Since my husband and I are both retired we have decided to travel and see the world for as long as we are physically and financially able to do so. We lived carefully while our children were growing up so that we could give them a good education and assist them in developing into independent their adults. Now that they are both married and settled in their own homes we have decided to SKI – spend the kids inheritance and it is great fun.
Why are so many parents so concerned about leaving their children a good inheritance. Most of us baby boomers came from families with parents who had lived through the Great Depression and we learnt to work hard for what we needed. When our parents died they did not necessarily have much to leave as an inheritance but they were money-wise and ensured that there was enough to cover funeral and other related costs. Well, we have ensured that it will be the same for our children and we plan to enjoy the rest! We cannot take it with us, can we?
In the last 6 years we have travelled to most places in SA as well as Europe and the UK. Recently friends from the US stayed with us for 3 weeks and we took to the road to all corners of KZN. It was real fun discovering our province with people who had not been to SA before. They had been given some really strange advice about travelling to SA. They were asdvised not to touch our water at all and also to have a number of vaccinations before coming here. Happily I was able to let them know that we have very clean water and that we do not have Yellow Fever or Malaria in our area.
What was important and, with our experience of travelling I was able to confirm, is that travel health insurance was essential. We do have excellent private health care here in SA but when one is on holiday, worrrying about medical bills is the last thing anyone wants to do. Two cases of the need for medical insurance by friends just recently show that, even if you do have insurance, it can be a frustrating experience, so I can only imagine what it might be like without it.
Case 1 – a SA woman over 80 years of age fell while on holiday in Russia and had to have a hip replacement. She was most impresssed with the doctors there and the op, done without delay, was a success. The frustration set in when it came for the insurance company to get her home. She already had a ticket but instead of arranging for that to be adjusted, they insisted on having her use their choice of airline. This took so long that her visa expired so she spent an extra week in the hospital. At least, because she had insurance, she could fly 1st class with a dedicated nurse but think what might have been if she had not had insurance!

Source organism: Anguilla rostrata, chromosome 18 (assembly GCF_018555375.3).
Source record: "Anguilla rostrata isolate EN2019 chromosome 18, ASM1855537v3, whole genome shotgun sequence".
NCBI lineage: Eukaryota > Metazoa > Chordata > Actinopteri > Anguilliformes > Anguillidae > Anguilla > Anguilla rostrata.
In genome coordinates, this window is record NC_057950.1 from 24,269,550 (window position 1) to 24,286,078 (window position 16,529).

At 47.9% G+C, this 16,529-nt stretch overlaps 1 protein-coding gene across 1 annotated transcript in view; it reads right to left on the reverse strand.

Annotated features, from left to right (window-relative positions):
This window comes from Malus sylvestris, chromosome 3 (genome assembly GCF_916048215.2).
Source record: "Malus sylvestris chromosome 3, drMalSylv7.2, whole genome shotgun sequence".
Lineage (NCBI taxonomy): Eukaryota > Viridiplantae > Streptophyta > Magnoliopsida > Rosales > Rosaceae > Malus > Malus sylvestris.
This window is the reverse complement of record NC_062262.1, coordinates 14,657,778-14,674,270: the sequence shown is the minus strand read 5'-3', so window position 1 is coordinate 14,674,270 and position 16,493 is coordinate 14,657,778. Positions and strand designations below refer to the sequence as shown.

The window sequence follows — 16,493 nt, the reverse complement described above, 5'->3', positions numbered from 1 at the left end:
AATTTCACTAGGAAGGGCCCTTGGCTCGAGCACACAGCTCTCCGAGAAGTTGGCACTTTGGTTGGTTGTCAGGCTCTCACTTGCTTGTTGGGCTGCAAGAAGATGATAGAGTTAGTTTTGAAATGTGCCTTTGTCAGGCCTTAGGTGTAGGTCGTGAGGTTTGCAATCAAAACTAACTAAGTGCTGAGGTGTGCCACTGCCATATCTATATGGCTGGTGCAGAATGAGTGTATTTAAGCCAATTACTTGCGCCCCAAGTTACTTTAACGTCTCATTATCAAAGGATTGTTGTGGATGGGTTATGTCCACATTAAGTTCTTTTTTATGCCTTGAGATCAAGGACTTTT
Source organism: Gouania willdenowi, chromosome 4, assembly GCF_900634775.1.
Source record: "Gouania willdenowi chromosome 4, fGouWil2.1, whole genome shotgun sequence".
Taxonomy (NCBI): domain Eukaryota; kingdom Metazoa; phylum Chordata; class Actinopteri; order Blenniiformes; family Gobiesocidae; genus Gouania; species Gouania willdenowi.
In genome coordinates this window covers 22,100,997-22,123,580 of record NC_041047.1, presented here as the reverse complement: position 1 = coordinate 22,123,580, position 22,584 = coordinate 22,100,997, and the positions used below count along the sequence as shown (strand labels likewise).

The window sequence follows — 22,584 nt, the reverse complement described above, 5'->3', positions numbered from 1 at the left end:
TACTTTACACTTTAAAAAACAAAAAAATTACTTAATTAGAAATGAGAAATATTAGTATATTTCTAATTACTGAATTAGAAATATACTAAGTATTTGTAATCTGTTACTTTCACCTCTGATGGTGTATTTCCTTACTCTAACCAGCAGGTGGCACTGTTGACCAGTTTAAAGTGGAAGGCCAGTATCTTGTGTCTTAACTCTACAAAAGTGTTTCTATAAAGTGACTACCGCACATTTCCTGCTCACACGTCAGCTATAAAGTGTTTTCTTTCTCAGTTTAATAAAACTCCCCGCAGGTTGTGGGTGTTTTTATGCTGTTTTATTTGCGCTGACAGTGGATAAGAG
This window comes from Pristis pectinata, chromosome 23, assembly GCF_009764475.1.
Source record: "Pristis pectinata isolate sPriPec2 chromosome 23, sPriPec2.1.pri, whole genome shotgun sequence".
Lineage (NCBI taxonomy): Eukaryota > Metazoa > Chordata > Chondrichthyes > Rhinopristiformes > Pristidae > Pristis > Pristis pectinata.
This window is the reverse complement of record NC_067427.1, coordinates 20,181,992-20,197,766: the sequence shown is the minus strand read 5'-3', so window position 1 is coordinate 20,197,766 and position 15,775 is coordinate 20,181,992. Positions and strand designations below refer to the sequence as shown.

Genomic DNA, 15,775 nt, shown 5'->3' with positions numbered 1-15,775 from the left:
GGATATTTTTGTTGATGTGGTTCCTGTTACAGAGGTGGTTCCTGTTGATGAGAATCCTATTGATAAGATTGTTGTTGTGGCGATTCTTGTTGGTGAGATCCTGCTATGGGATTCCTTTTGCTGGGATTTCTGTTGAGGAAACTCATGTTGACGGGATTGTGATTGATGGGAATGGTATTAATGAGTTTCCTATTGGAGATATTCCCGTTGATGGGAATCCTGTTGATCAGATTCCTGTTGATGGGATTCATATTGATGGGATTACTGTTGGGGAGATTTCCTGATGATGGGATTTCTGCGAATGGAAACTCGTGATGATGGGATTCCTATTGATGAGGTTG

Case 2 – A young lady from the UK had to have surgery a couple of weeks ago. It took over 2 hours as well as a couple of calls to and from the UK insurance company to have her admitted. The hospital needed written confirmation that they will be paid in full. It turned out that if she had not had the insurance she would have had to pay R30000 up front!
Thus, there is no question that travel insurance is essential and, we have discovered that, as we get older, the premium is higher but we would rather pay that than the costs of a hospital in a foreign country. These policies also cover dying while on holiday. Having done the research for my book, I know that if one dies in another country it can be very expensive to get a body shipped back home. Currently this can cost as much as R15-20 000 as the coffin needs to be lead-lined and undertakers have to do all the arrangements. Bringing ashes home may not be as expensive but there are still procedures to follow and costs to cover.
Fortunately, up until now, we have not had to use our insurance but we will never travel without it. I do hope that as many of you reading this as possible, will take the opportunity to see the wonders of our beautiful country as well as other parts of the world, but never without insureance. We are looking to visiting Eastern Europe in 2014 and we are already getting excited about it.